He’s in a Recovery House and Struggling. What Can the Family Do?

A mom is worried about her son who is struggling in his recovery house setting. The family has been practicing CRAFT when engaging with him, in hopes of continuing to steer him towards recovery, but still feel this is a dangerous time for him. They would like to make their continued help with the rent contingent on some sort of counseling if he’s not using, or detox if he is. Or let the consequences happen…

“Heads Up” Tips for Those New to SUD

Have you ever looked back on a particularly stressful time in your life and wished you’d known a few things ahead of the struggle? Or maybe you were offered some “heads up” advice when enduring a hard time and found that the advice you received drastically empowered you through the situation. This blog shares some helpful tips for parents and other family members who are new to facing the crisis of addiction, alcoholism or Substance Use Disorder (referred to as “SUD”) with a loved one.

3 Months into Recovery and He Doesn’t Show an Ounce of Gratitude

This mom has been able to successfully use CRAFT principles to shepherd her son into treatment and to support him during early recovery. However, her son’s lack of gratitude is beginning to feel unbearable. Director Dominique Simon-Levine weighs in with a reminder to practice communications skills, and to take care of yourself – all part of the CRAFT curriculum at Allies.

In-Person & Virtual Recovery Resources for Your Loved One

ALCOHOLICS ANONYMOUS (AA World Services, Inc.) Alcoholics Anonymous is a fellowship of men and women who share their experience, strength and hope with each other, that they may solve their common problem and help others to recover from alcoholism. This is an informational website for anyone interested in learning more about their organization, 12-step program of recovery, and how to find local meetings. PHONE: 212.870.3400 Click here for Online AA Meetings What is AA? What to Expect in an AA Meeting  What is Anonymity in AA?  AA INTERGROUP ONLINE MEETING FINDER IN THE ROOMS In The Rooms offers over 150+ weekly live online meetings, a variety 12-Step and Non-12- Step Fellowships, and Specialty meetings. Some of our most popular meetings are AA, NA, ACA, Al-Anon, and Nar-Anon meetings, and much more. In The Rooms has 69 live online AA meetings weekly, so there’s bound to be one that fits your schedule! We have specialty AA meetings too, like AA Pride (LGBTQ). We also have an Agnostic AA meeting, if you’re seeking a meeting without a secular approach to recovery. We have 30 NA meetings on ITR weekly. Like AA, there’s also an NA Pride meeting (LGBTQ) and an Agnostic NA meeting. For support for the family, friends, and allies of those in recovery, In The Rooms has both Al-Anon and Nar-Anon meetings, which each meeting, 1-3 times a week. We also have many other 12-step fellowship groups, like Gamblers Anonymous, Overeaters Anonymous, and Sex Addicts Anonymous, CODA, Dual Diagnosis, and much more. If you can think of a Recovery fellowship, we probably have it.  FULL LISTING of LIVE VIRTUAL/ONLINE MEETINGS  12Step.Org We strive to provide information, tools, and resources for working a 12 Step program (or any program using 12 step principles for recovery) in as simple and effective way as possible. Online Meeting Calendar Online Video Meetings Phone Meetings Forums, Text Chats, and Email Meetings List RECOVERY DHARMA Recovery Dharma is a peer-led movement and community that is unified by our trust in the potential of each of us to recover and find freedom from the suffering of addiction. We believe that the traditional Buddhist teachings, often referred to as…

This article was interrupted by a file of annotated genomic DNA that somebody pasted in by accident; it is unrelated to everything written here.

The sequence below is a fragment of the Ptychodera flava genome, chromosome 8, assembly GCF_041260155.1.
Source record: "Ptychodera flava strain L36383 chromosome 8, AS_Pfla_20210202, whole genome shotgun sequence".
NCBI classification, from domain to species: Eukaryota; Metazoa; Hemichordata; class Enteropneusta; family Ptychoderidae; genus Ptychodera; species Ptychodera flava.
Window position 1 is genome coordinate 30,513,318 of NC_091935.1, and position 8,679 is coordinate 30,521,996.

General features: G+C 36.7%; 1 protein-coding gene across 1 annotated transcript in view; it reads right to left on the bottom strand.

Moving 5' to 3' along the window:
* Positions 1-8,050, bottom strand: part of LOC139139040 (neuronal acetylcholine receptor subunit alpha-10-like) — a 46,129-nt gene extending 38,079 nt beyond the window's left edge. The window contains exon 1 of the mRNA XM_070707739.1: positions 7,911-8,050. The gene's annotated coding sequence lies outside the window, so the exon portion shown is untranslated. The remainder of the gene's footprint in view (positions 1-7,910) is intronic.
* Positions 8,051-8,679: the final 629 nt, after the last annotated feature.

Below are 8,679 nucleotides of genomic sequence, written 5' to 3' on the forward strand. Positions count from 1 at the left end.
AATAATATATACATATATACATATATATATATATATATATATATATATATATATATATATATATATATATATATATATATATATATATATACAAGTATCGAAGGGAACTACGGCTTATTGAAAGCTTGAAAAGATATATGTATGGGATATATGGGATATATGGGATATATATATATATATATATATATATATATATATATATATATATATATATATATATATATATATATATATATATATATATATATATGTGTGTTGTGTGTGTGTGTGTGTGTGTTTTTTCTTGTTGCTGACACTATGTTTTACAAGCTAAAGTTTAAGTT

His Need for Friends is Outweighing His Desire to Get Sober

It is difficult for our Allies member to see her son struggling to make friends while at the same time using alcohol to overcome his social anxiety. By following the CRAFT principles of effective communication, she is able to step back and allow him to experience the negative consequences of his drinking, and to focus on rewarding his positive choices. This is easier said than done, but her loving support and commitment to CRAFT is guiding him in the right direction.  

He’s Relapsing – Are We Enabling Him? CRAFT and Encouraging Non-Use

A member of wrote in to our “Pose a Question” blog with concerns about her son being stuck at home and struggling without his Suboxone program. Relapses continue to occur. His brother has thrown illicit drugs in the trash and insists that the family be stricter. The parents are feeling torn about whether they are enabling. Can the family be of any help? Read this blog for our insights on how applying CRAFT strategies and “encouraging non-use” through your actions in the face of your loved one’s substance use disorder can be helpful.

My Loved One Also Struggles with Mental Health – Is CRAFT Right for Us?

One of our long-time Allies in Recovery members wrote in to our “Pose a Question” blog with an update on her loved one – her husband – who has given up harder substances but continues to struggle with alcohol and marijuana. Since our member first discovered CRAFT, her husband was diagnosed with serious mental illness. She wonders if CRAFT is a compatible approach to support his mental health issues.

Our Son Moved Back Home But He’s Using: My Anxiety Is Off The Charts!

Her grown son has moved back home and is using cocaine, alcohol, and marijuana — and angrily denying it. Her husband has had enough and is ready to kick the son out. Our Allies in Recovery member wants peace for her family and healing for her son. To call the situation in this home stressful is a huge understatement. We help her sort through the challenges of her situation and offer guidance with communication using the time-tested strategies outlined in the CRAFT approach.